Special Management Report:
How Much Margin Does a Dealership Need?  

Dealers report that the way that equipment rollover programs are currently constructed leaves them with “skinny” margins at best. In some cases, it’s are a zero-sum game.

So what margins do dealerships need from their wholegoods sales to make a little money or at least break even?

One dealer, who asked not to be identified, says that based on surveys of dealerships throughout North America, most need 6-7% on new and used sales to run a sales department. For the entire dealership, they typically need margins in the 10-12% range. “If your aftermarket absorption is under 100%, you need wholegoods margins to help pay the bills. If dealers hope that volume will come to the rescue — it’s a really fine line,” he says.

Here’s a fairly typical scenario of how it all breaks out.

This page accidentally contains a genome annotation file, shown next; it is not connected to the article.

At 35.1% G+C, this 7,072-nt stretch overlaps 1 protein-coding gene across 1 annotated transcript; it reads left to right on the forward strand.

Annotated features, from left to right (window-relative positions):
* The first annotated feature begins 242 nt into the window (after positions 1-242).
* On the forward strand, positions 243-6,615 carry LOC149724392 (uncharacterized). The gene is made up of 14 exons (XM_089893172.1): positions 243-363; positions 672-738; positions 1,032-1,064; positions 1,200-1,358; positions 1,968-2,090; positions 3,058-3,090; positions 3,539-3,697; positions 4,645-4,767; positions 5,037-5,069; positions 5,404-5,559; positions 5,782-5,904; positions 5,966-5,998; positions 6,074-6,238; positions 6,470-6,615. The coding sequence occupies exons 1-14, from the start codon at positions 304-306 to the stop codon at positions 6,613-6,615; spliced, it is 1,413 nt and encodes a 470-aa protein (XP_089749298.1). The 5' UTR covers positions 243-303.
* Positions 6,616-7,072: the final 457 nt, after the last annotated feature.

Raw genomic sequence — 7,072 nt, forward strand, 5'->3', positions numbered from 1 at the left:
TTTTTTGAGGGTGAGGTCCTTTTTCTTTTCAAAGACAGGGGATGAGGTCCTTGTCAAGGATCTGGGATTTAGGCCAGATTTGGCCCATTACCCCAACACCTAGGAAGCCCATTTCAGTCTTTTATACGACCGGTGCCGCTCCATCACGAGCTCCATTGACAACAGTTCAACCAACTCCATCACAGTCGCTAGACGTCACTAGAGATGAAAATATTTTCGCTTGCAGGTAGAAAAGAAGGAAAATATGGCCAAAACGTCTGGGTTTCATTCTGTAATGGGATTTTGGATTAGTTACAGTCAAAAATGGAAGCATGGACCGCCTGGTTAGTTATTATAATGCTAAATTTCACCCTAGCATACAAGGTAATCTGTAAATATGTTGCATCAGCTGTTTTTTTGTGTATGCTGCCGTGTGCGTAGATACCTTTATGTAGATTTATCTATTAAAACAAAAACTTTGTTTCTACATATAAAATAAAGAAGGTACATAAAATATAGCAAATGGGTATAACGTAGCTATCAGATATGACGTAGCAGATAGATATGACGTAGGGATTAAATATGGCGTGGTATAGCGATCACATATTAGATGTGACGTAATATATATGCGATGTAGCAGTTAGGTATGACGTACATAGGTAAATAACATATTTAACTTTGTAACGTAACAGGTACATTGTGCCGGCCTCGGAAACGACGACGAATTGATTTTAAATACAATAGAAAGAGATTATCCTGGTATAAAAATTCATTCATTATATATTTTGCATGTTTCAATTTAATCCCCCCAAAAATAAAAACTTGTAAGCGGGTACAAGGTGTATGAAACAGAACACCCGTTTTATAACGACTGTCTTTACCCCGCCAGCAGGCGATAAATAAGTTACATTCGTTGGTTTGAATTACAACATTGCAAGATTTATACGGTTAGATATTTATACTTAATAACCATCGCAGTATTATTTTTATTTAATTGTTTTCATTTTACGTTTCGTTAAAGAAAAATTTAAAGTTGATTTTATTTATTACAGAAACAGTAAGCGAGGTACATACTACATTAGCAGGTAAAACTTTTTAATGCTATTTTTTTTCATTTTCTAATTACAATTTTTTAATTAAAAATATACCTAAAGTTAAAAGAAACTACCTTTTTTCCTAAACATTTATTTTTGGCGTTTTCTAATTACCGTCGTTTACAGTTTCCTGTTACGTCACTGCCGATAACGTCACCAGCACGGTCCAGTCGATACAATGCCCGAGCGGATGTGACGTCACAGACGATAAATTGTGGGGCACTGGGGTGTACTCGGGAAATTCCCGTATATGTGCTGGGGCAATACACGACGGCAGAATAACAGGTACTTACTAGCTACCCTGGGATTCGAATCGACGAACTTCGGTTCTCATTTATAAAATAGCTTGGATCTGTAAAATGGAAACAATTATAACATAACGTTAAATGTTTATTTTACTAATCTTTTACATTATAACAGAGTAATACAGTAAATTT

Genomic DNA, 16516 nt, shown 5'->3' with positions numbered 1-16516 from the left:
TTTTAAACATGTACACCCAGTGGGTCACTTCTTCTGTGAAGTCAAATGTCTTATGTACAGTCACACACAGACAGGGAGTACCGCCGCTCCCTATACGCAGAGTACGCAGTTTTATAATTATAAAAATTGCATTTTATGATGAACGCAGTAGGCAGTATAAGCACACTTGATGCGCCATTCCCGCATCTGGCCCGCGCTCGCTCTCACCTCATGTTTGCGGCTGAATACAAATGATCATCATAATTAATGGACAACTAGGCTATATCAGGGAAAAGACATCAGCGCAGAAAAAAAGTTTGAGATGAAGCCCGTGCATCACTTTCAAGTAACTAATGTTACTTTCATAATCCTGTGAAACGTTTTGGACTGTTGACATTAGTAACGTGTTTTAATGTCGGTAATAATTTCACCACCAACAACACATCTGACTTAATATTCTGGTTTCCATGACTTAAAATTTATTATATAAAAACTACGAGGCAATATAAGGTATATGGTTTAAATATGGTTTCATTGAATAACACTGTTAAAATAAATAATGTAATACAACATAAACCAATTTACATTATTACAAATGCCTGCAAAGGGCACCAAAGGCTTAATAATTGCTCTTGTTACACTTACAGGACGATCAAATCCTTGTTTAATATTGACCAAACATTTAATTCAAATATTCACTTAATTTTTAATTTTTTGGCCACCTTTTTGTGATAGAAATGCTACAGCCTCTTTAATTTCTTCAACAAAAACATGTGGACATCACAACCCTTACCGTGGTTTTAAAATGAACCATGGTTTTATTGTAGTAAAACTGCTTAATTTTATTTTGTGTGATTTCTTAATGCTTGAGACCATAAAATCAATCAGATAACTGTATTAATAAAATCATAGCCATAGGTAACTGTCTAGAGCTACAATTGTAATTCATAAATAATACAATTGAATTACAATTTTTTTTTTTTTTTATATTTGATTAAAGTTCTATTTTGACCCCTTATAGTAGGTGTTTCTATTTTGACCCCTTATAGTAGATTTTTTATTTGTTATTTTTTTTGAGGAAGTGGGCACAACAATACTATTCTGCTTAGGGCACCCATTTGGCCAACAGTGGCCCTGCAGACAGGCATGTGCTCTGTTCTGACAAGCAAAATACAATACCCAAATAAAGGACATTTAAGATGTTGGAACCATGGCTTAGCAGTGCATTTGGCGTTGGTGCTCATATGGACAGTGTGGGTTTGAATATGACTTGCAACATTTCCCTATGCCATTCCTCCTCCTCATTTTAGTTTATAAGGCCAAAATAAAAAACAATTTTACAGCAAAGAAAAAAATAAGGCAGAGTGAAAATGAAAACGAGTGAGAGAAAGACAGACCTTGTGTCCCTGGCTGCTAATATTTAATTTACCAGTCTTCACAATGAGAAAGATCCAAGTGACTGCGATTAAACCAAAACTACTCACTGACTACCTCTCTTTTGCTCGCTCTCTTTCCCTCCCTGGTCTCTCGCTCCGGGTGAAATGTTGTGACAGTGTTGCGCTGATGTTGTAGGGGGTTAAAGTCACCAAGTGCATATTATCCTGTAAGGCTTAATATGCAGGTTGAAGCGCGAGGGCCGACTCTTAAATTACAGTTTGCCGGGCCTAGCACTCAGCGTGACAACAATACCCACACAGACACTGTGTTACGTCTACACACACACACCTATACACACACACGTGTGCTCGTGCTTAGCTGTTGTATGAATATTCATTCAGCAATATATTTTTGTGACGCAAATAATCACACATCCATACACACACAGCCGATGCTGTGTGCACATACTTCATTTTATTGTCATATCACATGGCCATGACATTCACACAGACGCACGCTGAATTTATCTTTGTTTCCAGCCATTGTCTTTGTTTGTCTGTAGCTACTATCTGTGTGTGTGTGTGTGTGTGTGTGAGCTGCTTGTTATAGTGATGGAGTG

Sales Department New & Used Sales=$30,000,000 ($15 million new and $15 million used) and new equipment is sold for 0% margin and used at a 4% margin.

Total New & Used Gross Margin=$ 600,000 (2%)
Volume (6% of $15 million)=$ 900,000
Expenses (inc. interest)=$1.95 million (6.5%)
Net income (loss)=$450,000

In this example, the dealership would need to generate the $450,000 income from service and parts sales to recoup the sales department losses.  

Based on these numbers, the dealership would need an average margin of 3.5% just to break even in the sales department. At minimum, a dealership should make a 5-7% margin on the sale of new and used machinery. Volume should take the dealership to 8-10% net income in its sales department.